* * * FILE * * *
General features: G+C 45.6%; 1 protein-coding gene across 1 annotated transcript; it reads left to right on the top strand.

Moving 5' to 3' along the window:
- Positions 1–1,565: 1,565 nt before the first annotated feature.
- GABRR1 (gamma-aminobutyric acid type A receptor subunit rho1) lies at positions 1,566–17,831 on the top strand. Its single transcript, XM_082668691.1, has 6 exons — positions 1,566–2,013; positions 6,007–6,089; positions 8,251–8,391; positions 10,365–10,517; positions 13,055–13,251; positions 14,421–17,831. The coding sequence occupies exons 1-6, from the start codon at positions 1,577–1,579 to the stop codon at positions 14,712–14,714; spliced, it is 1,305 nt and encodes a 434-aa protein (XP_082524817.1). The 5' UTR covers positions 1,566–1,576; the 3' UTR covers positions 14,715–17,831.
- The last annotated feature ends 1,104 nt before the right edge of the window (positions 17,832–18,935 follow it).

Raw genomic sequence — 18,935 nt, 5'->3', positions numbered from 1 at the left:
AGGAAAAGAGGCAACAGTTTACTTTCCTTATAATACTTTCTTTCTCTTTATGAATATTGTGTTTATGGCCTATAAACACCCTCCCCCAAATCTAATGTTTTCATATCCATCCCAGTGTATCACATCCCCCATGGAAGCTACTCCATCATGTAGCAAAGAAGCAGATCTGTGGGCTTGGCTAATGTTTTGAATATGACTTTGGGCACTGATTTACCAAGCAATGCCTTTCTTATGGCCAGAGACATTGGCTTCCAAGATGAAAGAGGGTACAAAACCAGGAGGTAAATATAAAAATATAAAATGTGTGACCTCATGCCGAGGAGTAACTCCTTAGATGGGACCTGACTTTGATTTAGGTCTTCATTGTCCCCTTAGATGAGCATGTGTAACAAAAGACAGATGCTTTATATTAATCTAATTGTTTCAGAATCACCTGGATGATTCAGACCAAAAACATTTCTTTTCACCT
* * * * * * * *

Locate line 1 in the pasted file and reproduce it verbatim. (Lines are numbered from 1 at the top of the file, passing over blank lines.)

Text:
General features: G+C 45.6%; 1 protein-coding gene across 1 annotated transcript; it reads left to right on the top strand.